Capture Typeform responses using Glide API

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Capture Typeform responses using Glide API

How to import Typeform responses into your Glide App using the Glide API?

A quick recap

In my previous post we looked at length on creating the most basic version of a Udemy type Glide app. We then created a feedback form using Typeform. As a next step, we invoked an email on a user action in the Glide app that had the Typeform link. Once the user submits the form, we used Airtable (integrated with Typeform) to capture the responses. As a final step, we created a table in Glide that used the Airtable's table as the data source, that way the sync happened automatically. This is one way to bring back the responses.

In today's post, we shall explore another method to perform the same. One primary reason why I wanted to look out for another option is because of the lag it took for the responses to show up in Glide. The secondary reason was to avoid another tool in the ecosystem.

The route I took this time was to make use of Glide API to add a row in the Feedback table which was stitched together through a Zap.

Introducing Glide APIs

The introduction of APIs in Glide has been a game changer as that's the route in order to add/edit/delete data in Glide tables from outside the Glide app.

Let's look at few quick key pointers when it comes to Glide APIs.

  • Basic APIs are available in Team and above plans only

  • It allows 3 types of action:

    • Add a row

    • Edit a row (or) Set columns in a row

    • Delete a row

  • With Business plan and above, Fetch rows is also possible. Just that conditions cannot be added with Glide tables

  • In order to perform SQL type queries, Big Tables should be used as the database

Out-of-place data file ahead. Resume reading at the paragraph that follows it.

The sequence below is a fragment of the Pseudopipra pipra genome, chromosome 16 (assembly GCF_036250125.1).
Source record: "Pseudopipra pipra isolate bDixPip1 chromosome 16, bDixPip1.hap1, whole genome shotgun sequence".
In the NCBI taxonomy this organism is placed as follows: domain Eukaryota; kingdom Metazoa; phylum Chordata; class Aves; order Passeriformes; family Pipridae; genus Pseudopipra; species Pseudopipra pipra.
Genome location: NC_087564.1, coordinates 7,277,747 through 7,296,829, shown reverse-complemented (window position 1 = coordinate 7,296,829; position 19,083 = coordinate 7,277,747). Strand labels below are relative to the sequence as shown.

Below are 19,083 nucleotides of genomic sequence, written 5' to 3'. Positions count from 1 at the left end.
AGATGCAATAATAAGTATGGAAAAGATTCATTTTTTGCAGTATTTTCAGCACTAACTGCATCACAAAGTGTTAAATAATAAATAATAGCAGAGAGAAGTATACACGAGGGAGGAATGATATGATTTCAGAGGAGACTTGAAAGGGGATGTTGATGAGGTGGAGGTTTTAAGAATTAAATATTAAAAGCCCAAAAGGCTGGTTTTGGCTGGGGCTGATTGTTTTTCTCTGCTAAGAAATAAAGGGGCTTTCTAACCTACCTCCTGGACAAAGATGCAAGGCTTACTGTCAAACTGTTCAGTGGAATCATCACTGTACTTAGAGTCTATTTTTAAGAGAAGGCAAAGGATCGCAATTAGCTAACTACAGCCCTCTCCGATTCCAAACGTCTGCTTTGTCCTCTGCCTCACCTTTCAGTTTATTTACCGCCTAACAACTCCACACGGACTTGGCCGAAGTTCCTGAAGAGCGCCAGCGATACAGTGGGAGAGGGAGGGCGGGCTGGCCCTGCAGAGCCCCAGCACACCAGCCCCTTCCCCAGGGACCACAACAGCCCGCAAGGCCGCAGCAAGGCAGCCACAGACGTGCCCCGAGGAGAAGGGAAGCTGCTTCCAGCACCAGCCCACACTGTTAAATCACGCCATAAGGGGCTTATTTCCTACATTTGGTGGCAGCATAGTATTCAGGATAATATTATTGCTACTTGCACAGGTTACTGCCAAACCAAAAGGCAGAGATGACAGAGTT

In order to get started, let's get familiar with how the APIs look like and how to access them. For the sake of explaining, let me show the API for one of the table we created in our SkillSprout app.

Go to the Data editor and right click on a table. You should see a menu Show API

There are 3 options that Glide provides, one using Javascript, the second using Python and the third using curl for each of Add row, Set columns in a row, Delete row and Get rows.

Depending on where one uses the APIs and the tech they are comfortable with, that particular option can be chosen. Likewise, depending on the action we decide to perform we choose that particular piece of code.

That's all as far as setting up of APIs are concerned.

Let's bring in Zapier

Now that we have a decent idea about Glide APIs and how to access/use them, let's now move on to the next component Zapier.

Zapier is an automation tool that connects multiple tools together. In any business, tools like GMail, Google Sheets, Hubspot, Mailchimp, Calendly, Slack and similar ones are extremely common.

In order for these tools to talk to one another, we need a binding component which is handled by Zapier. You name a tool and it be connected using a Zap. Zap is Zapier's term of a workflow. There has to be a trigger that can be followed by any number of steps/actions connecting any tool to any other tool, as long as it supported by Zapier.

Let's look at our use case now and see where Zapier kicks in:

  • A student clicks on the Typeform link that is embedded in an email

  • The student fills in the form and submits it

  • The zap that we create will kick in the moment a new Typeform entry is created. Thus a new Typeform entry is the trigger

  • It reads the responses and passes it to the next step which is a Zapier Webhook that takes in a custom request. As part of the request, we add details about the URL that is to be invoked (which is nothing but the Add row API), the data that needs to be passed (which is the Typeform responses) and the header information (Content type and a Authorization token)